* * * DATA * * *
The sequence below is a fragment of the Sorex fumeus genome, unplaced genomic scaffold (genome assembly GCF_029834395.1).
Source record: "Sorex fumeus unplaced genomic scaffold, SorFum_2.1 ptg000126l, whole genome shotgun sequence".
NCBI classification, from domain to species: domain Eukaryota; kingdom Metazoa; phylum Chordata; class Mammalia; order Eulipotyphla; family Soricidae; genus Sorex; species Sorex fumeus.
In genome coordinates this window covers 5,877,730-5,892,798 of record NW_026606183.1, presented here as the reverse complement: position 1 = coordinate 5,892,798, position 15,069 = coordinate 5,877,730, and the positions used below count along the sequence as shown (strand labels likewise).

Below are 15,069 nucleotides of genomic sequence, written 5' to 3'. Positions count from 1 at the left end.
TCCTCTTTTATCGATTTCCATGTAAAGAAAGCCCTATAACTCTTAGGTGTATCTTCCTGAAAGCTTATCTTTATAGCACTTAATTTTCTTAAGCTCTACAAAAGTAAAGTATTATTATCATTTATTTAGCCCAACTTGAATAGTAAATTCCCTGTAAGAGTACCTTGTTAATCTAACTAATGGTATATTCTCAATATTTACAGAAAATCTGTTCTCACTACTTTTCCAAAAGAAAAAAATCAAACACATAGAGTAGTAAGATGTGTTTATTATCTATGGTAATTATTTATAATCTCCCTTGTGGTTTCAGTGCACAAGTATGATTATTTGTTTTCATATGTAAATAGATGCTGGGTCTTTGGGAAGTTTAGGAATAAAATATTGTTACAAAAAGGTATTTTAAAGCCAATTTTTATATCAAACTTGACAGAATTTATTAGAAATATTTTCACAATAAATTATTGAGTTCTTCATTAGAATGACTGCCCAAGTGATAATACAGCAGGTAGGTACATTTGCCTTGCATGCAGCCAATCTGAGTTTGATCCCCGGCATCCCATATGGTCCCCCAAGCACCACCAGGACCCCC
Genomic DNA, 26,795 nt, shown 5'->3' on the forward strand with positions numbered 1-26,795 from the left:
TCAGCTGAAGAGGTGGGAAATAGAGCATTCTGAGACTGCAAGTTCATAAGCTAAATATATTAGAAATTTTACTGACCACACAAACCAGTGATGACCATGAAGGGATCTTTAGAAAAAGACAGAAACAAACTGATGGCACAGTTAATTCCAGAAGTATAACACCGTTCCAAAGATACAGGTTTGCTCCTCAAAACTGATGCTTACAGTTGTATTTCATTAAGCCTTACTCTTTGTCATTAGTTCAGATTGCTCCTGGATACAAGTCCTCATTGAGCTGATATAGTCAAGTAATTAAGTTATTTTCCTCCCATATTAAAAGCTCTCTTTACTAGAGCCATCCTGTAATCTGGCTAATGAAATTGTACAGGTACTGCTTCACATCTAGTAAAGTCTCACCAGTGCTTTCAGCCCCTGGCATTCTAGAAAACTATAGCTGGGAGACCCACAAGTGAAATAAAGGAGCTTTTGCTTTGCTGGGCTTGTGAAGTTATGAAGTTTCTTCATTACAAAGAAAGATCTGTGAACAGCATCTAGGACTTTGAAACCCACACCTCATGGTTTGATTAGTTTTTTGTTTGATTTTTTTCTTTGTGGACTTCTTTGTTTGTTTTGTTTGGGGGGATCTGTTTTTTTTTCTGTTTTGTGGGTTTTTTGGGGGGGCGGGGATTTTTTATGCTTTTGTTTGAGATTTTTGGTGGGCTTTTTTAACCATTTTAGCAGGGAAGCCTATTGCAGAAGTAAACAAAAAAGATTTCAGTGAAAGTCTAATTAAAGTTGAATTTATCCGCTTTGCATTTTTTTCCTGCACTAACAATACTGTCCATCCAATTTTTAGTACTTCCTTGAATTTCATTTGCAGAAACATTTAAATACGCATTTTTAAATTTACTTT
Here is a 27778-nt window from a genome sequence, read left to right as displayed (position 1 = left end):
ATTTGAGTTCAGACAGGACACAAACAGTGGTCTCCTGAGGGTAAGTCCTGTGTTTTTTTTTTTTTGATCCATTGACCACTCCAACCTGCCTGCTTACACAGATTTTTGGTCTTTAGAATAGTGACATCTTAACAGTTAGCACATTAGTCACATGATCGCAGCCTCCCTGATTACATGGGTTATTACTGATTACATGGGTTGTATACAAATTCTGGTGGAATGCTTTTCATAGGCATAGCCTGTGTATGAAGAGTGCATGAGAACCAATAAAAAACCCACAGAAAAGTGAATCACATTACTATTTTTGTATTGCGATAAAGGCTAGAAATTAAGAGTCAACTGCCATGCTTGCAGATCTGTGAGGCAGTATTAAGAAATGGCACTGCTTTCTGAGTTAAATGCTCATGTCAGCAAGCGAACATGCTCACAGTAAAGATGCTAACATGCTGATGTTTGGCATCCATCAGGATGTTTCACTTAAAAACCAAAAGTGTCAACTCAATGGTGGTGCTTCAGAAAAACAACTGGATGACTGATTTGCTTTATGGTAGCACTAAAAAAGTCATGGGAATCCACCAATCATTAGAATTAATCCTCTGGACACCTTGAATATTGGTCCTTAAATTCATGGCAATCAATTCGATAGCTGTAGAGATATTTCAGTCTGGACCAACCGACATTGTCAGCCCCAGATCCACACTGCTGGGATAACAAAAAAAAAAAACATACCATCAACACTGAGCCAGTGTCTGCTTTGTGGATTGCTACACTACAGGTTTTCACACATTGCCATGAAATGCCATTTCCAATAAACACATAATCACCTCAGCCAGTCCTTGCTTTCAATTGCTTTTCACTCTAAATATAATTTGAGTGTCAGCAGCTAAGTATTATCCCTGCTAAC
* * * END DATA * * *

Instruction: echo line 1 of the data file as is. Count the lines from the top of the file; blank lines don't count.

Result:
The sequence below is a fragment of the Sorex fumeus genome, unplaced genomic scaffold (genome assembly GCF_029834395.1).